I spent my last few days doing data entry (real glamorous, I know), getting all the physical materials in the office in order, and trying to meet with as many people as possible to get some decisions made.
But decisiveness never comes easy. I offered up a needs assessment and an analysis of five potential interventions that address prenatal and perinatal needs in the community. Now the leaders in the clinic and the research team need to discuss and decide: is it TBA supply we want to address? the lack of autonomy we see amongst mothers? the transport issue? There’s pros and cons to each, considering project feasibility, anticipated effectiveness, costs, political implications, etc…
When everything is so interconnected, it’s hard to imagine addressing one obstacle and not the others. But we have to start somewhere, and with no existing budget for a new intervention, we’ll have to narrow in on a single project, at least for now.
Waiting isn’t fun, but it’s important to me that we make sure everyone is on board with any active response we decide to take on. The clinic team has to make tough decisions all the time about how much activity beyond patient care can really take place before you’re putting people at risk. It’s possible that no new interventions come from the data, and even that would be better than doing a half-intervention because not everyone was committed.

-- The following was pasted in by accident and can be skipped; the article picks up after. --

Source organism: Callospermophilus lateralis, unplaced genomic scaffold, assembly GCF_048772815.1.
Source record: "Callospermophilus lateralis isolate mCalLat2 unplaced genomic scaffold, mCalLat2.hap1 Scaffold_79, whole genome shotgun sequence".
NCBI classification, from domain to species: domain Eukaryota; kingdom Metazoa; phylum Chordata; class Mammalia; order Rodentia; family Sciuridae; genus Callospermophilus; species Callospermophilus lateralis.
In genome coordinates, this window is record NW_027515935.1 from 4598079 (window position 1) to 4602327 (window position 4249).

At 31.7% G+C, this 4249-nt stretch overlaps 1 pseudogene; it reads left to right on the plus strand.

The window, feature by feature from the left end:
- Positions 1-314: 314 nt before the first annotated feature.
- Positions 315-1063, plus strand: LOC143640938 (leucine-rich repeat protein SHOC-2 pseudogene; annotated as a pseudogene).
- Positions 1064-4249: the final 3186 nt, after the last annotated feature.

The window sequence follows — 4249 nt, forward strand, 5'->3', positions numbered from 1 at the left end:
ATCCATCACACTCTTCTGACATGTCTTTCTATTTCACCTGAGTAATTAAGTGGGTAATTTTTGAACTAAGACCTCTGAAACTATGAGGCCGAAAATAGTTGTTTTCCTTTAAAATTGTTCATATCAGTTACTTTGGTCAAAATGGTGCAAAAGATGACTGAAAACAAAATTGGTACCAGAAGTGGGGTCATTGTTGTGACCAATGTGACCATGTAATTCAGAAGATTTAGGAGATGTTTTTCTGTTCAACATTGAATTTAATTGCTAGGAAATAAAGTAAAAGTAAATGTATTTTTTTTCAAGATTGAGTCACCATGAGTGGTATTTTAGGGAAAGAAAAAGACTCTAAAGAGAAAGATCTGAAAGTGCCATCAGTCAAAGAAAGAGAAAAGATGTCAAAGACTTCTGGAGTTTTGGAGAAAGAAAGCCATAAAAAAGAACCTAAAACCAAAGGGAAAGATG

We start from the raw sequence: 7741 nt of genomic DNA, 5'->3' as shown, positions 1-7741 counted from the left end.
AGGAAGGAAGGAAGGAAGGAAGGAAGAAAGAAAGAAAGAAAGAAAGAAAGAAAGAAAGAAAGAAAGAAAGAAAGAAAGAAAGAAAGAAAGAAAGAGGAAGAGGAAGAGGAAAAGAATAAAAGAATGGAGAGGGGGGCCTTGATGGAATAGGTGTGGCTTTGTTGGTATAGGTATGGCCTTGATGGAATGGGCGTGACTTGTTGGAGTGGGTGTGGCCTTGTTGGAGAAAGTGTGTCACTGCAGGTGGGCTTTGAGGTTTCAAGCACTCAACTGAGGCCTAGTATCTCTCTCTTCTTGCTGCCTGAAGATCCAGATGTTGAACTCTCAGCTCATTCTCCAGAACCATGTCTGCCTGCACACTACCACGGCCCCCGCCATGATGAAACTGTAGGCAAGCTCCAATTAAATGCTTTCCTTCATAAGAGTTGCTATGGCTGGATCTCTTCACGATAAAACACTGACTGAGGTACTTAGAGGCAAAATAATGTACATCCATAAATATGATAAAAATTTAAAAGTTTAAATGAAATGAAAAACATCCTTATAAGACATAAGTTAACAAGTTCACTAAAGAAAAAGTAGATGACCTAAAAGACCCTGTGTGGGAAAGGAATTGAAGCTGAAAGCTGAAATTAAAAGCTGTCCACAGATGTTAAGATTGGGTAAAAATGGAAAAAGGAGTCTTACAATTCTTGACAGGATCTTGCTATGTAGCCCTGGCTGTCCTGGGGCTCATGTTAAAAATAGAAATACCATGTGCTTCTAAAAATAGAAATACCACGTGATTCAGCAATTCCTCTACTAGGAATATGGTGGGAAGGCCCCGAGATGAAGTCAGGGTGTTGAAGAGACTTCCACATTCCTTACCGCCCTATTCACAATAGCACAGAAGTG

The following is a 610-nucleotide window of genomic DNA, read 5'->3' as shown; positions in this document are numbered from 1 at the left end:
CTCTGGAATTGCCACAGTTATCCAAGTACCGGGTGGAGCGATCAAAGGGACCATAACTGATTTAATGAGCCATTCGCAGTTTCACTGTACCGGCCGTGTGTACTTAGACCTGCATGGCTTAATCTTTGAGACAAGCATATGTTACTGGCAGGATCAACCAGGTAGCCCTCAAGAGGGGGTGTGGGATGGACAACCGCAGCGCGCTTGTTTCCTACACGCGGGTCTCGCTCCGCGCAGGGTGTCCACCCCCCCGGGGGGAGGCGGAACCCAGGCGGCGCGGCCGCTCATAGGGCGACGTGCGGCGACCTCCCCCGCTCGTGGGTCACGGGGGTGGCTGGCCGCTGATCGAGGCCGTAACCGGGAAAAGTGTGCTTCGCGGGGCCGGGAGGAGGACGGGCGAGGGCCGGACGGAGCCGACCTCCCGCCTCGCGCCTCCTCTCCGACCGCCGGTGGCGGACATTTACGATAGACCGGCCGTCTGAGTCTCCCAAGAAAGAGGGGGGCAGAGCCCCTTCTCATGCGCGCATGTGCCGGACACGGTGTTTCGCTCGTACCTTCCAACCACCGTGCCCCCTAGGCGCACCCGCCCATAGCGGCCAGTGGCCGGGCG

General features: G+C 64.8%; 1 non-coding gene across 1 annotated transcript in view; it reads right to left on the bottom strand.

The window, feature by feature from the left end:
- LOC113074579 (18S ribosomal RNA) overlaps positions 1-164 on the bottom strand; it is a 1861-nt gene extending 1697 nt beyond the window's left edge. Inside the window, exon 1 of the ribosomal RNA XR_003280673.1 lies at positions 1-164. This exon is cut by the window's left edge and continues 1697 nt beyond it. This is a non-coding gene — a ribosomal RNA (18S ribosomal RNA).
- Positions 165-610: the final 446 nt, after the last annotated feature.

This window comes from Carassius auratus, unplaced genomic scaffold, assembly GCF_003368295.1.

I’m back at home now, back to communicating via email and What’s App, back on the nights and weekends grind, but I’m excited to see what’s next.
Sometimes I catch myself feeling a little too attached to the final outcome of the (potential) intervention, but realize I’m getting ahead of myself. We started with virtually no data on the maternal and neonatal outcomes in the catchment area. Even if we can get access to the Ministry of Health records, now that we’re a facility providing delivery services, we’d never have these audits on the deaths that took place in the community. The findings can feel kind of hollow when most of what you report aligns with assumptions of the staff who already work with these patients day in and day out. But having estimated frequencies, having records of actual cases, having interviews with typical residents in the catchment area (our staff aren’t exactly representative of the average CLI patient), it’s all valuable for expressing need in the community, asserting or questioning existing assumptions, and maybe supporting a grant application some time down the road.
Thanks for following along! My next update will share findings from the project evaluation.